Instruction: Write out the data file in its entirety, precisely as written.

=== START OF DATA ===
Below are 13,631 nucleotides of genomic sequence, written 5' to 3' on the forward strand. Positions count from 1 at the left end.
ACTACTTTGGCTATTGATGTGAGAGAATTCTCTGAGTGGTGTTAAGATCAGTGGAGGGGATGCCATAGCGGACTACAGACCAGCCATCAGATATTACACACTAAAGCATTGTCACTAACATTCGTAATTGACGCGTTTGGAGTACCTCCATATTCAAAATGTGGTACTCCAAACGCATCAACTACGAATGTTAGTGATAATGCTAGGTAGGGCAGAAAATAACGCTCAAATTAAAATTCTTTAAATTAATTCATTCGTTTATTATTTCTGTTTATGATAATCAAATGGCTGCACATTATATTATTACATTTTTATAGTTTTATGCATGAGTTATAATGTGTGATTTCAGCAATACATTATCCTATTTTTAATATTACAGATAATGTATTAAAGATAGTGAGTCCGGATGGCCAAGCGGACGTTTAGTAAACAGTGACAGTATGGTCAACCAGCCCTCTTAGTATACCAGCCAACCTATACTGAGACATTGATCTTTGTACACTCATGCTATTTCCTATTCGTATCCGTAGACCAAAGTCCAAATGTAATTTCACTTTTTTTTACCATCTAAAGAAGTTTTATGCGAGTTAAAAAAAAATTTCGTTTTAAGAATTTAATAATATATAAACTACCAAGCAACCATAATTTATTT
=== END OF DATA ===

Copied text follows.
Below are 13,631 nucleotides of genomic sequence, written 5' to 3' on the forward strand. Positions count from 1 at the left end.
ACTACTTTGGCTATTGATGTGAGAGAATTCTCTGAGTGGTGTTAAGATCAGTGGAGGGGATGCCATAGCGGACTACAGACCAGCCATCAGATATTACACACTAAAGCATTGTCACTAACATTCGTAATTGACGCGTTTGGAGTACCTCCATATTCAAAATGTGGTACTCCAAACGCATCAACTACGAATGTTAGTGATAATGCTAGGTAGGGCAGAAAATAACGCTCAAATTAAAATTCTTTAAATTAATTCATTCGTTTATTATTTCTGTTTATGATAATCAAATGGCTGCACATTATATTATTACATTTTTATAGTTTTATGCATGAGTTATAATGTGTGATTTCAGCAATACATTATCCTATTTTTAATATTACAGATAATGTATTAAAGATAGTGAGTCCGGATGGCCAAGCGGACGTTTAGTAAACAGTGACAGTATGGTCAACCAGCCCTCTTAGTATACCAGCCAACCTATACTGAGACATTGATCTTTGTACACTCATGCTATTTCCTATTCGTATCCGTAGACCAAAGTCCAAATGTAATTTCACTTTTTTTTACCATCTAAAGAAGTTTTATGCGAGTTAAAAAAAAATTTCGTTTTAAGAATTTAATAATATATAAACTACCAAGCAACCATAATTTATTT